The U.S. Secret Service is warning banks across the country about a new means of robbing ATMs, previously seen in Europe and Mexico, but now hitting the U.S for the first time in a coordinated way.
It's called "jackpotting." It works just like it sounds, an ATM machine is compromised to spit out cash to a fraudster at a furious rate of 40 bills every 23 seconds.
"That’s where you get the term jackpotting from because it is basically like a slot machine that you hit the jackpot — you are basically taking all of the money out of the ATM," supervisory special agent Matt O'Neill told ABC News.
The Secret Service says they've seen about a dozen cases across the country from the mid-Atlantic region through New England, the Pacific Northwest and Louisiana. "What we’re finding is the attacks really started in a coordinated effort in December and well north of a million dollars has been taken," O'Neill said.
How does it work?
Fraudsters pose as ATM technicians, even wearing uniforms and access the teller machine. They open it using a generic key that the Secret Service says is readily available for purchase on the internet.
Once inside, they use a technical means — installing a laptop computer and a cellphone into the machine — to be able to remotely take over the machine and force it to discharge money. But to avoid detection, the bogus technician does not typically take the cash, that's left to a second co-conspirator.
The second co-conspirator, a "money mule," then goes to the compromised machine and calls the phony technician who initiates a withdrawal sequence remotely.
"It runs until it is empty or the person standing at the ATM alerts the controller of the ATM to stop the withdrawal sequence because either law enforcement is nearby or for whatever reason they get spooked and want to leave the scene," O'Neill told ABC News.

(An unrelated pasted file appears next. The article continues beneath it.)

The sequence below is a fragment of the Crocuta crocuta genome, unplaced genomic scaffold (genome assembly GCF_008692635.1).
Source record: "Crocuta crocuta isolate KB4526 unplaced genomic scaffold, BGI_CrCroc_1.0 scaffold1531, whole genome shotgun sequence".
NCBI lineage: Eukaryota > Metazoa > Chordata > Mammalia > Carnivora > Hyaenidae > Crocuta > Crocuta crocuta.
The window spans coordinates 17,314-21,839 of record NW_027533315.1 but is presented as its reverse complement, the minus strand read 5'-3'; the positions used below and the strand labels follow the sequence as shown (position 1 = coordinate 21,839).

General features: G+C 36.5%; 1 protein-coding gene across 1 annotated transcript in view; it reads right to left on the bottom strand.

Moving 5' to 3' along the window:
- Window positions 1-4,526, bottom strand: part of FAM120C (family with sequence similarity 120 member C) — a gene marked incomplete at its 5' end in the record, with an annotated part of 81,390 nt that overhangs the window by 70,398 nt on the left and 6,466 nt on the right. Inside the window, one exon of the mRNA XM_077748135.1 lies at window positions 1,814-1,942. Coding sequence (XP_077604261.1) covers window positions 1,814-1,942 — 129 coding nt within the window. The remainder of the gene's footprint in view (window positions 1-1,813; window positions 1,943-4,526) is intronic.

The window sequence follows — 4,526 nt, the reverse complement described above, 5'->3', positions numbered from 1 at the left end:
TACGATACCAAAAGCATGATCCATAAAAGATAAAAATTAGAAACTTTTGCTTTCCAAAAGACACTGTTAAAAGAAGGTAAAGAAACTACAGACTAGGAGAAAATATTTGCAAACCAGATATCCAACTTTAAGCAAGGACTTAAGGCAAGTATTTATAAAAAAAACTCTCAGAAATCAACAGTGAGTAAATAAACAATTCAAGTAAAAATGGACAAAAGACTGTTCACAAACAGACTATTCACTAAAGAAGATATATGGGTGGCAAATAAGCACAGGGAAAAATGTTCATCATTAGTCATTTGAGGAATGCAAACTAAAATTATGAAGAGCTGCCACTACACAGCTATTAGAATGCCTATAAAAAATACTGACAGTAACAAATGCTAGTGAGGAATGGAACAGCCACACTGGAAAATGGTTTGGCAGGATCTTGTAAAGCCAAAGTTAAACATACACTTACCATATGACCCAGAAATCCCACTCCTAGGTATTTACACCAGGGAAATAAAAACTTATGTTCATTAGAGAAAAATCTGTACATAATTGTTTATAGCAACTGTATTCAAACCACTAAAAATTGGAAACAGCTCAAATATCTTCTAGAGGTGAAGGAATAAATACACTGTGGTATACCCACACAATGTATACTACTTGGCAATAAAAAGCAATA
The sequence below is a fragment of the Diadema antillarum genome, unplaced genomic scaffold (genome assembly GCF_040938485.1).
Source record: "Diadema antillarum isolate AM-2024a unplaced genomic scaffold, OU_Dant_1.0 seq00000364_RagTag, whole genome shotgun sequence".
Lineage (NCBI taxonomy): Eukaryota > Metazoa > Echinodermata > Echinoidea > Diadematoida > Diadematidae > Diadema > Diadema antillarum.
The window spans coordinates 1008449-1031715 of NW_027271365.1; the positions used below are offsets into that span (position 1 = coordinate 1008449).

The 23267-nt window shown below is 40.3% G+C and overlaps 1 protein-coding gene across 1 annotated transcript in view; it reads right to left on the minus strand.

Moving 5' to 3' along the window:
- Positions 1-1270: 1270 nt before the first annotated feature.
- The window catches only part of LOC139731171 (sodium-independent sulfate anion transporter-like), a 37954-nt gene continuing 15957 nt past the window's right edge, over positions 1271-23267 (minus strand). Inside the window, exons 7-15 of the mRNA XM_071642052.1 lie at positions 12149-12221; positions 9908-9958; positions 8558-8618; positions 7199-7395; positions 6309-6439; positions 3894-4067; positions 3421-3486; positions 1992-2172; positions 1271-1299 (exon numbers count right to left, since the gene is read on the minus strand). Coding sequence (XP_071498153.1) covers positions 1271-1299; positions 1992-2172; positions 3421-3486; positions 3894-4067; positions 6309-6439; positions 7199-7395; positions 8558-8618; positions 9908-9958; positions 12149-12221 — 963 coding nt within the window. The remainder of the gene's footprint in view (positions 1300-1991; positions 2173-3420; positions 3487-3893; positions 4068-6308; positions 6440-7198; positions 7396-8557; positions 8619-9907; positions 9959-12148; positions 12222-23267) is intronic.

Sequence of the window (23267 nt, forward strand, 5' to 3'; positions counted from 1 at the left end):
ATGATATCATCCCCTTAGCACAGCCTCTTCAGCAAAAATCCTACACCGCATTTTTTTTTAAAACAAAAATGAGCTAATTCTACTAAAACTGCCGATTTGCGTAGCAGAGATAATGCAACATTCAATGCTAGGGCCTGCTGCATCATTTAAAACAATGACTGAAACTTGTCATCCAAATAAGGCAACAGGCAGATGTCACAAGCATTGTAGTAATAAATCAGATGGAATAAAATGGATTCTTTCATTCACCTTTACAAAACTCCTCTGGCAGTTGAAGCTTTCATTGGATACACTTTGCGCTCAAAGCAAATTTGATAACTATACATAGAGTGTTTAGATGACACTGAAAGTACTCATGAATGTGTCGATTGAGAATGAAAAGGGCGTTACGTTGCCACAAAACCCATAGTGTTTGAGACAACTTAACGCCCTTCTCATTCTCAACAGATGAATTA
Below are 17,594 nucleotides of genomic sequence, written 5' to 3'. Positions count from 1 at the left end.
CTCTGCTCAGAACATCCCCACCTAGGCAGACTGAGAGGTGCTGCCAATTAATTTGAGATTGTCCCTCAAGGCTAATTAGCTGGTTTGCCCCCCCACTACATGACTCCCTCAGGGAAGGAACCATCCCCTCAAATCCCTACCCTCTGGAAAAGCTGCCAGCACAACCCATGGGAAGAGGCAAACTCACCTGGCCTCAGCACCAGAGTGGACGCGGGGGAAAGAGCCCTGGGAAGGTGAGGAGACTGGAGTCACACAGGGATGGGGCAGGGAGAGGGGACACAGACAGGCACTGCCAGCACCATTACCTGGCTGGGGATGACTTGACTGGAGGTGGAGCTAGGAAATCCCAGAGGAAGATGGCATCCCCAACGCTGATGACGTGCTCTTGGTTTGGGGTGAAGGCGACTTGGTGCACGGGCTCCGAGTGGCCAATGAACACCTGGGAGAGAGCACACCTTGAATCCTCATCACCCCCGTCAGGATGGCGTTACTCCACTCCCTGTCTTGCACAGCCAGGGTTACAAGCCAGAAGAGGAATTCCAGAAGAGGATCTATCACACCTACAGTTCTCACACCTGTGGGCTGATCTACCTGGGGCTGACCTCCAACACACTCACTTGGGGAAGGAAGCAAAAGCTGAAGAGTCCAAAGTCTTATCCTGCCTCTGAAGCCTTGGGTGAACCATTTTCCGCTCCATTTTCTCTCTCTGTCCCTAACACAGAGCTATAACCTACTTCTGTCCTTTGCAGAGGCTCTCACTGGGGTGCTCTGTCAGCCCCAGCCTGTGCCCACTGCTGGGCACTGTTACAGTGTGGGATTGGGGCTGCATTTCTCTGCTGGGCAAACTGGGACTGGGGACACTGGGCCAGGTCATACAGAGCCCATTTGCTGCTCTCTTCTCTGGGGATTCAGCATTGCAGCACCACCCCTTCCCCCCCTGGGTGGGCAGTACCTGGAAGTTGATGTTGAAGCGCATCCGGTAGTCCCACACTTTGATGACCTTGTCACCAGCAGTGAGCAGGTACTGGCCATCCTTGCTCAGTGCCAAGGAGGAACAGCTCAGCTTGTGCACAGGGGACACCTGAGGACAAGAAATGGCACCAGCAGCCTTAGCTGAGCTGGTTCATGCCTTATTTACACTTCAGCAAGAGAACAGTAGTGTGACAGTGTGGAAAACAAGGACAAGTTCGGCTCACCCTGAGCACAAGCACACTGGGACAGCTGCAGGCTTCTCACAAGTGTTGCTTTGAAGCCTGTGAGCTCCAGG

The technician often returns to the empty machine to retrieve the the laptop and cellphone, putting the ATM machine back like he was never there.
"We’ve seen these 21st Century robberies take place in plain sight, middle of the day, in malls, just because they are obviously getting themselves a jacket that says technician on it."
After investigating a report of a jackpotting attack in recent days, the Secret Service quickly determined a more coordinated set of attacks was about to be launched in the next seven to 10 days. An alert was sent out Friday to inform the banking community of the potential attack and how they might protect themselves from being victimized.
O'Neill says it's transnational organized crime using a mixture of international criminals and people who are already in the United States.
The attacks target specific models of stand-alone ATM machines made by Diebold running a the Windows XP operating system. Banks can safeguard themselves by upgrading their ATMs' operating systems,
Jackpotting has been a problem for a number of years in Europe and, according to the Secret Service, it was just a matter of time before it came to the United States. "It’s a problem that is not going to go away any time soon, now that it has hit our shores," O'Neill said.